Social Networking, 16th Century Style

On the 4th of July, during an evening spent in convivial company, I was fortunate enough to take part in an interesting conversation with a few friends regarding social networking in our present age, via sites such as Facebook and Twitter, while discussing what earlier writers might have thought of them. The subject arose in a conversation about the purpose of this blog which, as regular readers know, was inspired by “The Book of the Courtier” by Baldassare Castiglione. This led to a comparison between Castiglione’s views and those of his contemporary, Niccolò Machiavelli, who these days is probably far better known, if the average man can even recall one Renaissance thinker. If you have ever engaged in a discussion on “realpolitik” in a political theory course, you have probably read Machiavelli.

Arguably, Machiavelli is a man more in tune with the (often regrettable) zeitgeist of this age than is Castiglione, at least with respect to social networking. It seems to me that while Machiavelli would be that fellow on Facebook with over two thousand “friends”, and hundreds of followers on Twitter, Castiglione would more likely have a select group of Facebook friends and not use Twitter every ten minutes. This is idle speculation, admittedly, but speculation based largely upon the two men’s respective attitudes toward the role of man in society.

Machiavelli, as is well known, thought that deception and flattery would get you everywhere; he openly advocates, in “The Prince”, that he who would rise, must be a deceiver. While he admits to many of the qualities of nobility advocated by Castiglione, Machiavelli’s purpose is, to my mind, that of a social-climber and rather tasteless, if not to stay reprehensible:

Therefore it is unnecessary for a prince to have all the good qualities I have enumerated, but it is very necessary to appear to have them. And I shall dare to say this also, that to have them and always to observe them is injurious, and that to appear to have them is useful; to appear merciful, faithful, humane, religious, upright, and to be so, but with a mind so framed that should you require not to be so, you may be able and know how to change to the opposite.

Ultimately, Machiavelli thought that by manipulation of social contacts, one could achieve improved government – and no doubt increased power for one’s self.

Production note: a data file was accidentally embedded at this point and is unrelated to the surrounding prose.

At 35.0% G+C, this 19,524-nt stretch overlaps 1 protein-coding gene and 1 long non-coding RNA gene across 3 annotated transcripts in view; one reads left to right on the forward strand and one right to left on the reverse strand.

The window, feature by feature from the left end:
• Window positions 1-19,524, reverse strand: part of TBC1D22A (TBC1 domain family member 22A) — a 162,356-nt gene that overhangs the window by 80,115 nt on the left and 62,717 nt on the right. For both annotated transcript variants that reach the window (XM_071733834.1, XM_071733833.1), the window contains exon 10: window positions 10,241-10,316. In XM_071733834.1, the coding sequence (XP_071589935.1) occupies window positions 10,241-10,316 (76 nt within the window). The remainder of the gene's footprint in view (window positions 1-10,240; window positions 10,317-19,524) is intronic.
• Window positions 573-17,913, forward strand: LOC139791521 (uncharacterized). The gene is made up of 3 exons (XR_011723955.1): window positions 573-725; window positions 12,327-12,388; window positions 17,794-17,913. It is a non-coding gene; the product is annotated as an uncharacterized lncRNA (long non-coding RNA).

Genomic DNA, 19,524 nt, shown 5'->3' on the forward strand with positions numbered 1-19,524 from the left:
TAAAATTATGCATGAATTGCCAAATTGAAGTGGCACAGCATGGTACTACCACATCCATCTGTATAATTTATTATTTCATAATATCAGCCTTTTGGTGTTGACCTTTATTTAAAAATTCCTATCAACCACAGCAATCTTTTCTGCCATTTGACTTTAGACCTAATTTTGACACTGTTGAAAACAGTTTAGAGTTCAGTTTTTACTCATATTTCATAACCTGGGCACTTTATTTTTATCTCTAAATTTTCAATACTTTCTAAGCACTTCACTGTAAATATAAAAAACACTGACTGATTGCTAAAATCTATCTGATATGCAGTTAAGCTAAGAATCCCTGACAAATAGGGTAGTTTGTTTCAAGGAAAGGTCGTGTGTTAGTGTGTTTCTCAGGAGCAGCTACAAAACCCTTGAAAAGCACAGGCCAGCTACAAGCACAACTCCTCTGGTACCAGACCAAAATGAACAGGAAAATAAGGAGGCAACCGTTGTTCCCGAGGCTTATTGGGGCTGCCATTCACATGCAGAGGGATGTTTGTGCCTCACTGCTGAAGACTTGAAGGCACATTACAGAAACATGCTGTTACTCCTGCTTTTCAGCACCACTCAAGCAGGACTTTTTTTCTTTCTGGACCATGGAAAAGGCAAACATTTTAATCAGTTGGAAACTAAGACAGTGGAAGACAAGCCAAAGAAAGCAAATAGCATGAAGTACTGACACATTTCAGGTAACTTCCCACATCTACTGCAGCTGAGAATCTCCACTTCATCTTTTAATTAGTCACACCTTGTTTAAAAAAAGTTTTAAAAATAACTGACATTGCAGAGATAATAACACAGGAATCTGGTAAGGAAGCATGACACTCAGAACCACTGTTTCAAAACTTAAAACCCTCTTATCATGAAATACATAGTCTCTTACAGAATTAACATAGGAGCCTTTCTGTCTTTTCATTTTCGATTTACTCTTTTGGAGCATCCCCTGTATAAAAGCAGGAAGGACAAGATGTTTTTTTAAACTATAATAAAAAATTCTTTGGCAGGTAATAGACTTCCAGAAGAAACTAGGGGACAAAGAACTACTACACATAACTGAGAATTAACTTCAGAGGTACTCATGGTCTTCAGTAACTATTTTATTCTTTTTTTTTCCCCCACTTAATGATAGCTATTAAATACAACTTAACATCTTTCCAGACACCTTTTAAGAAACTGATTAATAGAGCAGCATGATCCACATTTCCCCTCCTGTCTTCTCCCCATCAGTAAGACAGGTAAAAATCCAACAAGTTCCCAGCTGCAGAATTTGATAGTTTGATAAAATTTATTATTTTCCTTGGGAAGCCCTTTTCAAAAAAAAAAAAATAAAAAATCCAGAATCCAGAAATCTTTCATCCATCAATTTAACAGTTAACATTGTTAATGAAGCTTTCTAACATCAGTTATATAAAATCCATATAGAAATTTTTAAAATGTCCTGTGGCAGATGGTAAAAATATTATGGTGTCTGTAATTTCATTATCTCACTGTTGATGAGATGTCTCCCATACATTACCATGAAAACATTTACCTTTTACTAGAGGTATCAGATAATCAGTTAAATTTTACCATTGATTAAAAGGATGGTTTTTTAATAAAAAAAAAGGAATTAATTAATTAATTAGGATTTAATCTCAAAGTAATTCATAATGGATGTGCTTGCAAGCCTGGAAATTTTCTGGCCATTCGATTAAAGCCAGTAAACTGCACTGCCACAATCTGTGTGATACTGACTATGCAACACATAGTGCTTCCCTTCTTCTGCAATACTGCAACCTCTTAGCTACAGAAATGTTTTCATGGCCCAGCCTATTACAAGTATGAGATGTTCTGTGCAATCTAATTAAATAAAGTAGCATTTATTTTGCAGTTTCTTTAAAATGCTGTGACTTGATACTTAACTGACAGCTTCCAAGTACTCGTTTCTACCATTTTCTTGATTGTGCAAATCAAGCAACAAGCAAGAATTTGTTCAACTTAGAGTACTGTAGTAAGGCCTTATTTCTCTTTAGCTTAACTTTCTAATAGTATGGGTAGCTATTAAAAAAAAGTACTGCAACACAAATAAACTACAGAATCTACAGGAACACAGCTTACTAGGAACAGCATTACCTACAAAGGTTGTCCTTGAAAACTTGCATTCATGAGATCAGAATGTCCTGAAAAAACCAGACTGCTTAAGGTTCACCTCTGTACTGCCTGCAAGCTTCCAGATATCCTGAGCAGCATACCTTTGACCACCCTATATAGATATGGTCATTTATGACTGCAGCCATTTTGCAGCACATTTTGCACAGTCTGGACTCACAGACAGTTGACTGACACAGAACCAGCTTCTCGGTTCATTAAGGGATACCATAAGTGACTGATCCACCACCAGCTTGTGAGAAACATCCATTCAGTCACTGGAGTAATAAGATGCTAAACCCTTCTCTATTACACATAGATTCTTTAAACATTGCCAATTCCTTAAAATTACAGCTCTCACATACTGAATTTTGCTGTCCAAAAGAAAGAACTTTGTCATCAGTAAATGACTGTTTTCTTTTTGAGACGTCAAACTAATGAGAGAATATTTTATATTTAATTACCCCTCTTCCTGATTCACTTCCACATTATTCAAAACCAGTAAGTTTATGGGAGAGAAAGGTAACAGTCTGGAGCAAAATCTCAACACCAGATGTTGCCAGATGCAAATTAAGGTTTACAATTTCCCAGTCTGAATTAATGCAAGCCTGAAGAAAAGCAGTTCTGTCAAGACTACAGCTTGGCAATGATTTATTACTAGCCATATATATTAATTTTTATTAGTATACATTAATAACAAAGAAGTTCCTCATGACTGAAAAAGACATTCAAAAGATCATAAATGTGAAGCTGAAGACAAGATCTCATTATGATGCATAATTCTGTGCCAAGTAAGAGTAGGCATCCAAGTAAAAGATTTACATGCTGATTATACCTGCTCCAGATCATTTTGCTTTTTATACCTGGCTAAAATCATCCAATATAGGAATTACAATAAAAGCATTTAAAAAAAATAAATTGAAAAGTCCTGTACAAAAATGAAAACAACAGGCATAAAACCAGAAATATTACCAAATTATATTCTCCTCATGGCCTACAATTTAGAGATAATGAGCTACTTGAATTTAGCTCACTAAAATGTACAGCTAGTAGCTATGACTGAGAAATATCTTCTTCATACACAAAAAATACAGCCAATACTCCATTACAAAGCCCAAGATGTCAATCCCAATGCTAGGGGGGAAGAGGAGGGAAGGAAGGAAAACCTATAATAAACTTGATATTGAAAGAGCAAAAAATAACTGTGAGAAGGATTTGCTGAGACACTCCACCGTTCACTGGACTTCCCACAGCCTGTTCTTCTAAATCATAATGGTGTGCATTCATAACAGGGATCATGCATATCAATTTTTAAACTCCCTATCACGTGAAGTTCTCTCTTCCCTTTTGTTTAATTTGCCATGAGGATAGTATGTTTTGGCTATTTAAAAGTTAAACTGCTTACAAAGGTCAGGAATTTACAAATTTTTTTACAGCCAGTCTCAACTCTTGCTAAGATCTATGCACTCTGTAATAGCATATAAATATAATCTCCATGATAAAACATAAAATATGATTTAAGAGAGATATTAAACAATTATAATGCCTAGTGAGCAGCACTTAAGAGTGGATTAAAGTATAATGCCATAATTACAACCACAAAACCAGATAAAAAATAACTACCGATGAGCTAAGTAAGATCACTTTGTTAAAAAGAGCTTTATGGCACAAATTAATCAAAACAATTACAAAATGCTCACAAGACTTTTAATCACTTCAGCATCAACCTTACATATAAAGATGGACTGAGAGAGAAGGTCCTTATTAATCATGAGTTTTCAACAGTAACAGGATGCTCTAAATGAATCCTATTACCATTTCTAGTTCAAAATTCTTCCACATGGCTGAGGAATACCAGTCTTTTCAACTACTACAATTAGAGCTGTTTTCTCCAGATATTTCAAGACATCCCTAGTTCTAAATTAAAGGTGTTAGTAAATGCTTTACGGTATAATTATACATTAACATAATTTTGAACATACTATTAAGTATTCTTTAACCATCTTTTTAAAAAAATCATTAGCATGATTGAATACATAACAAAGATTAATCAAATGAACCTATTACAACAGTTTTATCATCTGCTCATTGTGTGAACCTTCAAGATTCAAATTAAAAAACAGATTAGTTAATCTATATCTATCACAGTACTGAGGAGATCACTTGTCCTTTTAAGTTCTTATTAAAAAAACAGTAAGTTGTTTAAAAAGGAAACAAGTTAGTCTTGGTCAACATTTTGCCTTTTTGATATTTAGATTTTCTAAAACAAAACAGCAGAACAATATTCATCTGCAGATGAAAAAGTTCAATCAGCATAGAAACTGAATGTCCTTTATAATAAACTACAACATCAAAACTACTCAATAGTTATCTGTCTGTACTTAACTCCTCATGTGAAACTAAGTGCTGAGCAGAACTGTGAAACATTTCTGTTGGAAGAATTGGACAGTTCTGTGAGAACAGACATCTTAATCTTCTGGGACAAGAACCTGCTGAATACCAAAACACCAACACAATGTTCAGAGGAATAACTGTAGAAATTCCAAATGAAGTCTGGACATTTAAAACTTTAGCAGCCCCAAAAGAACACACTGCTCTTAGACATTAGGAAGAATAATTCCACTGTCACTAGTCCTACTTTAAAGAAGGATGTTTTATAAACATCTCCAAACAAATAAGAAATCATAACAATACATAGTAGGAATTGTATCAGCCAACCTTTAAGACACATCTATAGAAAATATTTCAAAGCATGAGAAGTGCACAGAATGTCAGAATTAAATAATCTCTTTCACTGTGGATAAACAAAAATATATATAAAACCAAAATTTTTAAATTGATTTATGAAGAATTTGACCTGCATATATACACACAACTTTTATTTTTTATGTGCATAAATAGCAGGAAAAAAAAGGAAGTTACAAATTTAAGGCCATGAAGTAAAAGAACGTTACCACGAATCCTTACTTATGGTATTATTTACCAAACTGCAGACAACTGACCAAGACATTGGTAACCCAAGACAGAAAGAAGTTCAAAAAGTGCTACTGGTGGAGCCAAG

Compare this to Castiglione, whose Courtier is “never thrusting himself before others to reach the first and most honored places.” For Castiglione, as he himself writes in the Introduction to “The Book of the Courtier”, was also aware of his own limitations: “I am not so lacking in judgment and self-knowledge as to presume to know all I could wish to know.” Castiglione’s courtier knows who he is, is confident in what he does well, strives to be better in areas where he is not as knowledgeable or accomplished, and gathers around himself people who will help him to become better. This is not only good common sense, but also reflects a far less jaundiced and positive view of society in 16th century Urbino, than did the scribblings of his grasping contemporary down the road in Florence.

Many things have changed since the Renaissance, but the desire to have friends and influence has not. The means have changed, and Machiavelli famously held that the ends justify the means. Again, there is no way to know for certain, but I believe that Castiglione would reject the internet phenomenon of social networking as a tool for proving one’s popularity to oneself and others, in favor instead of using these sites as a way to keep in touch with distant friends, and to cultivate new ones with shared interests – not for the purpose of self-aggrandizement. After all, Ashton Kutcher may have the most followers on Twitter, but does that mean that he has any real socio-cultural relevance?

“Portrait of Count Baldassare Castiglione” by Titian
National Gallery of Ireland, Dublin
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